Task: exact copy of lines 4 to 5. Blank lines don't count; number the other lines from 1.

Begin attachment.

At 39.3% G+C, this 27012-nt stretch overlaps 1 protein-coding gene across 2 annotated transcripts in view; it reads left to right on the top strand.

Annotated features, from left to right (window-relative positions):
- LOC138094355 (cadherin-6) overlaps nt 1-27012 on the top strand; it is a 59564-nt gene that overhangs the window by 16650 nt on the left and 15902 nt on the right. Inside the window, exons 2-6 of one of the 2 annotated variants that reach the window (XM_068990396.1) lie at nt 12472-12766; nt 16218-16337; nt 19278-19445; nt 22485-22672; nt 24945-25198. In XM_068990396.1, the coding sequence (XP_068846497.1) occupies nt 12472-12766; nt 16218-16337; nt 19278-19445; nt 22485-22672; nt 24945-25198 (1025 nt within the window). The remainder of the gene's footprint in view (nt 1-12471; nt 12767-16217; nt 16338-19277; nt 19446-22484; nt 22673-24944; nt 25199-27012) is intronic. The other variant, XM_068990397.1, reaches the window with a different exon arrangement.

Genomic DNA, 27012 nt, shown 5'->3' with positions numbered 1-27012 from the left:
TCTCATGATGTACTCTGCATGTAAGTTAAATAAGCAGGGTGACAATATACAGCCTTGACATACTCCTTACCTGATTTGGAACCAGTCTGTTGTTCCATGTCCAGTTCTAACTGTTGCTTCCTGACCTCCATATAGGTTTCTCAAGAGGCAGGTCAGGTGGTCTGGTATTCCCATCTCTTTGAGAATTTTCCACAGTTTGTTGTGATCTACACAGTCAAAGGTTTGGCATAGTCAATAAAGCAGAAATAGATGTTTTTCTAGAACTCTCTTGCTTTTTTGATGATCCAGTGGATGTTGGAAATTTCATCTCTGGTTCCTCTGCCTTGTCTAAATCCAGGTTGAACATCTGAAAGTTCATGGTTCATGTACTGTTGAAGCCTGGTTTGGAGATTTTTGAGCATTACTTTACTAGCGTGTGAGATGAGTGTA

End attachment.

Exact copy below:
Genomic DNA, 27012 nt, shown 5'->3' with positions numbered 1-27012 from the left:
TCTCATGATGTACTCTGCATGTAAGTTAAATAAGCAGGGTGACAATATACAGCCTTGACATACTCCTTACCTGATTTGGAACCAGTCTGTTGTTCCATGTCCAGTTCTAACTGTTGCTTCCTGACCTCCATATAGGTTTCTCAAGAGGCAGGTCAGGTGGTCTGGTATTCCCATCTCTTTGAGAATTTTCCACAGTTTGTTGTGATCTACACAGTCAAAGGTTTGGCATAGTCAATAAAGCAGAAATAGATGTTTTTCTAGAACTCTCTTGCTTTTTTGATGATCCAGTGGATGTTGGAAATTTCATCTCTGGTTCCTCTGCCTTGTCTAAATCCAGGTTGAACATCTGAAAGTTCATGGTTCATGTACTGTTGAAGCCTGGTTTGGAGATTTTTGAGCATTACTTTACTAGCGTGTGAGATGAGTGTA